A series of further publications usually with open design and without a control group exist with matching results (Table 1). These suggest the efficacy of SIT not only in house dust mite allergy, but also in patients with AD and birch or grass pollen sensi-tization. For the interpretation, it is nonetheless necessary to remember that the placebo effect of SIT can be unusually large. Thus, Glover et al. in their study of the effects of SCIT with house dust mite extract on the symptoms of AD did find a distinct improvement of all clinical symptoms with an almost complete disappearance of pruritus, but this was not superior to the placebo group [59]. Also in the study by Werfel and coworkers [56] patients treated with placebo demonstrated an improvement of complaints.

In the past possible exacerbation of AD during SIT was pointed to again and again. Altogether, the studies published to date do not confirm this. In individual papers there are reports on a few cases of an increase in AD symptoms during SIT [57, 60]. This often occurs, however, for only a few days [61] and does not appear to be a regularly occurring reaction pattern. In the opposite, a generally good tolerability of the therapy was shown even in this patient group.

In summary, existing studies speak for a favorable effect of SIT on disease symptoms of AD when accompanying relevant type I sensitizations are present. For SCIT the data are somewhat better in comparison to sublingual therapy (SLIT). Particularly patients with house dust mite allergy have been studied relatively well. For this group it could also be shown in a small pilot study, that patients with a positive atopy patch test appear to respond particularly well to SCIT [60]. The basis for the positive effects of SIT on the symptoms of AD remains an important question.

In the future the already known positive results of SIT in patients with AD should be confirmed on larger patient collectives and important remaining questions be clarified. These include among others:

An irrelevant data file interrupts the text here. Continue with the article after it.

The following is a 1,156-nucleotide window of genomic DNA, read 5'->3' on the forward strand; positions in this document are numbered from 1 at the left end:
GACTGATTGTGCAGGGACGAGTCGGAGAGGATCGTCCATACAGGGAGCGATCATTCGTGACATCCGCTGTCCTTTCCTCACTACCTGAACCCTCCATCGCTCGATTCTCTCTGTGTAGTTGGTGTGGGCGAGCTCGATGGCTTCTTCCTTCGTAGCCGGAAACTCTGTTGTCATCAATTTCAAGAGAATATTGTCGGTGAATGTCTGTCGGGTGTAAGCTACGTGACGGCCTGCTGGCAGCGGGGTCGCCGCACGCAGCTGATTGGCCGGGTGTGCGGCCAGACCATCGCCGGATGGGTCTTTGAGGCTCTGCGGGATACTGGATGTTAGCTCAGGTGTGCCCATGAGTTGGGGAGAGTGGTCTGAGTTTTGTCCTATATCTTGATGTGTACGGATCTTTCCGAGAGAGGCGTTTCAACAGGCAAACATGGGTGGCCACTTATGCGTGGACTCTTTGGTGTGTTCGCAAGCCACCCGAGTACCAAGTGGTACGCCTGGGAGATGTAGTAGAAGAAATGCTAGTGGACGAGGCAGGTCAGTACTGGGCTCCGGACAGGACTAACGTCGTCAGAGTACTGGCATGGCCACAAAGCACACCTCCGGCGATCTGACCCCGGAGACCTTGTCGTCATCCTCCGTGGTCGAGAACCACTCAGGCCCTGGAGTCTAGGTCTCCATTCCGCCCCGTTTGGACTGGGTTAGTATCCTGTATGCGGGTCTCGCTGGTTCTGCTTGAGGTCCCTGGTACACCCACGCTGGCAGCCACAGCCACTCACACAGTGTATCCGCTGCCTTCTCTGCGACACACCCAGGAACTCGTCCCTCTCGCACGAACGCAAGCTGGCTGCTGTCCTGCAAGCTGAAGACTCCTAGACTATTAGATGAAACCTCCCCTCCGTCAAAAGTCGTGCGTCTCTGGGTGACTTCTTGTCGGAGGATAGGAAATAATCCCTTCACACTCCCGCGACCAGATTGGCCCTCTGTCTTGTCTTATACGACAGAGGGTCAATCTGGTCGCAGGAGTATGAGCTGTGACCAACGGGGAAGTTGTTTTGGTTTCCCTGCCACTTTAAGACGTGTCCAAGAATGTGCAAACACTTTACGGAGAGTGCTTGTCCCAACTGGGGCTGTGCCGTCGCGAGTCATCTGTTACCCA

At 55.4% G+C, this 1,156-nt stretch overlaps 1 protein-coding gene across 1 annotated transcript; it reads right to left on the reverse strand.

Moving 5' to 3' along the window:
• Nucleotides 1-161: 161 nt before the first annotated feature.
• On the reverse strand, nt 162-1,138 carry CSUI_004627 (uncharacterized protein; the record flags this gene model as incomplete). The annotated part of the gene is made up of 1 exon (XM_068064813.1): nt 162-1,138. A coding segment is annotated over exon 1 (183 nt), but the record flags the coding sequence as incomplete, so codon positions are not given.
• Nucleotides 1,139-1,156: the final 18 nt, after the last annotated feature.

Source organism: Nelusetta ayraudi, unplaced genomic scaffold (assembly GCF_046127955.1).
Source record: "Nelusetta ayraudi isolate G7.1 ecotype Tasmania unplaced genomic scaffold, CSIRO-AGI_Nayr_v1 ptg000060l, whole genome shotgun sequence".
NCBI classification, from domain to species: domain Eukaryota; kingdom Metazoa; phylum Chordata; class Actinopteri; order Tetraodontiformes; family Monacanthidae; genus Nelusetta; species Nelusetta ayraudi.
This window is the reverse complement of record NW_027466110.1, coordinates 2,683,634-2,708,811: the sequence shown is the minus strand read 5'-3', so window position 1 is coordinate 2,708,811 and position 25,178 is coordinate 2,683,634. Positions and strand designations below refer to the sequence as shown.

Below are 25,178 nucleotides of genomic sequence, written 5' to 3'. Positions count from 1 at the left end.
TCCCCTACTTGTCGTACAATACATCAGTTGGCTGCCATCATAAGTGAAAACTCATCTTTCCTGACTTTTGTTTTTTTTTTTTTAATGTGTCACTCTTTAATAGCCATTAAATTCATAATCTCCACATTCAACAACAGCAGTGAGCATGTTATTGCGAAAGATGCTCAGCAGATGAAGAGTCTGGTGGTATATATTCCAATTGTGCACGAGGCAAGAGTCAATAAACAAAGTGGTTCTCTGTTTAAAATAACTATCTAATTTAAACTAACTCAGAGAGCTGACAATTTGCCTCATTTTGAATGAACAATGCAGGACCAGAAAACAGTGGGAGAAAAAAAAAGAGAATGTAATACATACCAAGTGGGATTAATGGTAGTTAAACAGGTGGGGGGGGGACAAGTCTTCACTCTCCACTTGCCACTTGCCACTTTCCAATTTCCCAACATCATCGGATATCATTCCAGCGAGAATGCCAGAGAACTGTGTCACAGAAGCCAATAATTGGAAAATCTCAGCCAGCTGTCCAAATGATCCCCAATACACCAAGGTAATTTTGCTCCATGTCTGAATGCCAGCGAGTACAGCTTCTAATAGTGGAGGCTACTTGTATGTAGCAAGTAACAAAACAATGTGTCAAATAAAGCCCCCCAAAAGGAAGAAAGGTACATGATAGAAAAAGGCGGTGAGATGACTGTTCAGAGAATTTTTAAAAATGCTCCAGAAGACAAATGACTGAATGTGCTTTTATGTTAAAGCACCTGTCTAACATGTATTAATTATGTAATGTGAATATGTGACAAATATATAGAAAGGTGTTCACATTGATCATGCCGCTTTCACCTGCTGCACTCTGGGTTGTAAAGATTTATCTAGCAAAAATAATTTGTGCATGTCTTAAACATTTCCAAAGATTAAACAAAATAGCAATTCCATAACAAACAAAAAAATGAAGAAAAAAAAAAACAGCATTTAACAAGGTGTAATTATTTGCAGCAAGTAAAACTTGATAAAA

• • Do differences in the efficacy of SIT exist between mono- and polysensitized AD patients?
  • • Do differences exist in the efficacy of SIT depending on the allergen?
  • • Does the allergen formulation (depot, aqueous solution, allergoids) impact the efficacy of SIT on AD?
  • • Does the route administration form (subcutaneous vs. sublingual) impact the efficacy of SIT on AD?
  • • Can alterations of the administration intervals in comparison to classical SIT in AR and/or asthma improve the efficacy of SIT on AD?

Antihistamines

Histamine plays an important role in the pathogenesis of allergic rhinitis (AR). Triggered by allergen binding via specific IgE mast cells degranulate with release of proinflammatory mediators in the nasal mucous membranes. These mediators – among them histamine – but also other factors such as leukotrienes and prostaglandins are substantially responsible for this early phase of allergic inflammation. During the course the inflammatory reaction further increases through immigration of lymphocytes, granulocytes and the production of additional proinflammatory mediators. Histamine was identified as a central mediator of nasal symptoms such as obstruction, pruritus, sneezing and rhinorrhea in AR. The effects of histamine are transmitted through histamine receptors that are found, among others, on nerve and blood vessel wall cells. To date four different receptors (H1R, H2R, H3R and H4R) have been identified. Studies with selective receptor agonists were able to show that stimulation of H1R, but not H2R results in sneezing, pruritus and rhinorrhea [62]. In nasal obstruction, in contrast, the H2R might also play a role [62]. On the other hand, it was demonstrated that sneezing, pruritus, rhinorrhea and nasal obstruction after nasal provocation with the allergen can be reduced in patients with AR by application of an H1-antihistamine (AH) beforehand [63, 64]. Data for H2-antihistamines are less convincing in this respect. For H3R and H4R, too, studies exist making a role in the pathogenesis of AR probable [65, 66]. As to date no medications are available with an effect on these receptors in clinical routine, these insights remain without impact on therapy at the moment.